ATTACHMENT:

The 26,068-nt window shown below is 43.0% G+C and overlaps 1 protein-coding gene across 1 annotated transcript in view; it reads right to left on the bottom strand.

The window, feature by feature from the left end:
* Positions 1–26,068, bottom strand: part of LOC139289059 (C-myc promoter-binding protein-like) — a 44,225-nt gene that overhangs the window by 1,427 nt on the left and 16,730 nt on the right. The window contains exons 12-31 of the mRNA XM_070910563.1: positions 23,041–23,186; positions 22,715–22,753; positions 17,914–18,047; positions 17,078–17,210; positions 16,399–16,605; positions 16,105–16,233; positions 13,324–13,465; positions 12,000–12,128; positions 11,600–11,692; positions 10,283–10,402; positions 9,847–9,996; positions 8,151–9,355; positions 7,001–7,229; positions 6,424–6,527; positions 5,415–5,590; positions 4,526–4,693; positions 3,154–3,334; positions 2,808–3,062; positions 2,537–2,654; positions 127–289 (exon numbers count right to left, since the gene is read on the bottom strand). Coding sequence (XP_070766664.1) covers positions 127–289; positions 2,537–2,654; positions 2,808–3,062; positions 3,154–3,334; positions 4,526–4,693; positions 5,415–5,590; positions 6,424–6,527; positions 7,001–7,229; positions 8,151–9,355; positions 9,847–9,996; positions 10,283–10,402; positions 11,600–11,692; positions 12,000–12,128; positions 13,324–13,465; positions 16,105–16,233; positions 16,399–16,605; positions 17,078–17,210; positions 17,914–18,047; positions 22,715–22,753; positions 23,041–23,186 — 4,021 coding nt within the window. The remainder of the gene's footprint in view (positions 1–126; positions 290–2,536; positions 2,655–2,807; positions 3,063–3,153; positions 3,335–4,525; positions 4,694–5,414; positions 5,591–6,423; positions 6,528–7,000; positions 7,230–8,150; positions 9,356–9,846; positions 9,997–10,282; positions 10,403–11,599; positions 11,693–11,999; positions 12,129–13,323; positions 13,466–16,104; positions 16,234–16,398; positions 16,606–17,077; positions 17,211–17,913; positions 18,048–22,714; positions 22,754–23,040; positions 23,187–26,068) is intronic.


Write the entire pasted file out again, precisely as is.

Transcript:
The 26,068-nt window shown below is 43.0% G+C and overlaps 1 protein-coding gene across 1 annotated transcript in view; it reads right to left on the bottom strand.

The window, feature by feature from the left end:
* Positions 1–26,068, bottom strand: part of LOC139289059 (C-myc promoter-binding protein-like) — a 44,225-nt gene that overhangs the window by 1,427 nt on the left and 16,730 nt on the right. The window contains exons 12-31 of the mRNA XM_070910563.1: positions 23,041–23,186; positions 22,715–22,753; positions 17,914–18,047; positions 17,078–17,210; positions 16,399–16,605; positions 16,105–16,233; positions 13,324–13,465; positions 12,000–12,128; positions 11,600–11,692; positions 10,283–10,402; positions 9,847–9,996; positions 8,151–9,355; positions 7,001–7,229; positions 6,424–6,527; positions 5,415–5,590; positions 4,526–4,693; positions 3,154–3,334; positions 2,808–3,062; positions 2,537–2,654; positions 127–289 (exon numbers count right to left, since the gene is read on the bottom strand). Coding sequence (XP_070766664.1) covers positions 127–289; positions 2,537–2,654; positions 2,808–3,062; positions 3,154–3,334; positions 4,526–4,693; positions 5,415–5,590; positions 6,424–6,527; positions 7,001–7,229; positions 8,151–9,355; positions 9,847–9,996; positions 10,283–10,402; positions 11,600–11,692; positions 12,000–12,128; positions 13,324–13,465; positions 16,105–16,233; positions 16,399–16,605; positions 17,078–17,210; positions 17,914–18,047; positions 22,715–22,753; positions 23,041–23,186 — 4,021 coding nt within the window. The remainder of the gene's footprint in view (positions 1–126; positions 290–2,536; positions 2,655–2,807; positions 3,063–3,153; positions 3,335–4,525; positions 4,694–5,414; positions 5,591–6,423; positions 6,528–7,000; positions 7,230–8,150; positions 9,356–9,846; positions 9,997–10,282; positions 10,403–11,599; positions 11,693–11,999; positions 12,129–13,323; positions 13,466–16,104; positions 16,234–16,398; positions 16,606–17,077; positions 17,211–17,913; positions 18,048–22,714; positions 22,754–23,040; positions 23,187–26,068) is intronic.